Gene lists were obtained by analysis of the literature that provides experimental data on the effects of stressors on the expression of mammalian genes (human cells, mouse and rat). Using the Entrez gene database http://www.ncbi.nlm.nih.gov/gene, the resulting lists have been brought in line with the official names of the genes in the mouse genome.
According to the used publications the ionizing radiation absorbed dose rate was ranged from 0.1 to 10 cGy, that corresponds to the low dose range of low-LET radiation . The concentration of TCDD was 0.2-10 nM. Concentration of formaldehyde was 40-200 µM in cell culture media, or 0.7-15 ppm in air (for animal experiments).
Bioinformatics analysis of genes function
All procedures for analysis and comparison of gene lists were performed in the statistical programming environment R (version 2.15.3). Molecular process annotation-based description of each exposure was executed on the basis of analysis of the number of listed genes belonging to a particular category. The level of significance of P-value and FDR amendment (False Discovery Rate control) were taken into account .
To analyze the functions of considered genes, a "gene ontology" (GO) was used. GO is a project in the field of bioinformatics devoted to unify the attributes of genes and gene products of all species . The objective of the project is to make annotations to the genes and products, and maintain and update a clearly defined list of attributes of genes and their products according to the categories of "biological processes" "biological functions" and "structural components." Getting the gene ontology for the lists of considered genes was performed with the use of R package BioMart [23, 24]. Analysis of the gene ontologies overlapping for different influencing factors was carried out in the R package VennDiagram . Statistical significance and visualization of gene ontologies for different influences were presented in the form of a "word cloud" in the R package GOsummaries .
In addition to the analysis of gene ontologies, the comparisons by KEGG and caBIO were made to compare the functional characteristics of genes that get activated at different exposures. KEGG is a molecular pathways annotation method which involved a particular gene proposed by the biological information resource KEGG (Kyoto Encyclopedia of Genes and Genome http://www.genome.jp/kegg). caBIO (Cancer Bioinformatics Infrastructure Objects) is a similar project run by the NCI https://wiki.nci.nih.gov/display/caBIO. Analysis and comparison of the investigated influencing factors by means of molecular mechanisms annotations offered by KEGG and caBIO were made in the R package GeneAnswers .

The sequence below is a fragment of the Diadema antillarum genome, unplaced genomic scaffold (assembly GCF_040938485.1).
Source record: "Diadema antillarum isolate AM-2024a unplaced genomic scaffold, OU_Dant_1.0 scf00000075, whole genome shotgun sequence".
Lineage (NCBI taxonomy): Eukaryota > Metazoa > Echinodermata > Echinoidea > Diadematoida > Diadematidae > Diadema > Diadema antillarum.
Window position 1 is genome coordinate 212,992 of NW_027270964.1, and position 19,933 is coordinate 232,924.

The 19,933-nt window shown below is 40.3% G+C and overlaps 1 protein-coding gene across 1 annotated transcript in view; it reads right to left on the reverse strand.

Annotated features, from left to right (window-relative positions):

To analyze the interactions of protein products of activated genes in each group of environmental pollutants we utilized Thomson Reuters MetaCore™ service http://thomsonreuters.com/metacore/. In every group we looked at all scientifically documented interactions between the gene products.
Le Vee M, Jouan E, Fardel O: Involvement of aryl hydrocarbon receptor in basal and 2,3,7,8-tetrachlorodibenzo-p-dioxin-induced expression of target genes in primary human hepatocytes. Toxicol In Vitro. 2010, 24: 1775-1781. 10.1016/j.tiv.2010.07.001.
Andersen ME, Clewell HJ, Bermudez E, Willson GA, Thomas RS: Genomic signatures and dose-dependent transitions in nasal epithelial responses to inhaled formaldehyde in the rat. Toxicol Sci. 2008, 105: 368-383. 10.1093/toxsci/kfn097.
Sul D, Kim H, Oh E, Phark S, Cho E, Choi S, Kang HS, Kim EM, Hwang KW, Jung WW: Gene expression profiling in lung tissues from rats exposed to formaldehyde. Arch Toxicol. 2007, 81: 589-597. 10.1007/s00204-007-0182-9.
Royland JE, Kodavanti PR, Schmid JE, MacPhail RC: Toluene effects on gene expression in the hippocampus of young adult, middle-age, and senescent Brown Norway Rats. Toxicol Sci. 2012, 126: 193-212. 10.1093/toxsci/kfr340.
Fachin AL, Mello SS, Sandrin-Garcia P, Junta CM, Donadi EA, Passos GA, Sakamoto-Hojo ET: Gene expression profiles in human lymphocytes irradiated in vitro with low doses of gamma rays. Radiat Res. 2007, 168: 650-665. 10.1667/RR0487.1.
Landis G, Shen J, Tower J: Gene expression changes in response to aging compared to heat stress, oxidative stress and ionizing radiation in Drosophila melanogaster. Aging (Albany NY). 2012, 4: 768-789.
Moskalev A, Shaposhnikov M, Snezhkina A, Kogan V, Plyusnina E, Peregudova D, Melnikova N, Uroshlev L, Mylnikov S, Dmitriev A, et al: Mining gene expression data for pollutants (dioxin, toluene, formaldehyde) and low dose of gamma-irradiation. PLoS ONE. 2014, 9: e86051-10.1371/journal.pone.0086051.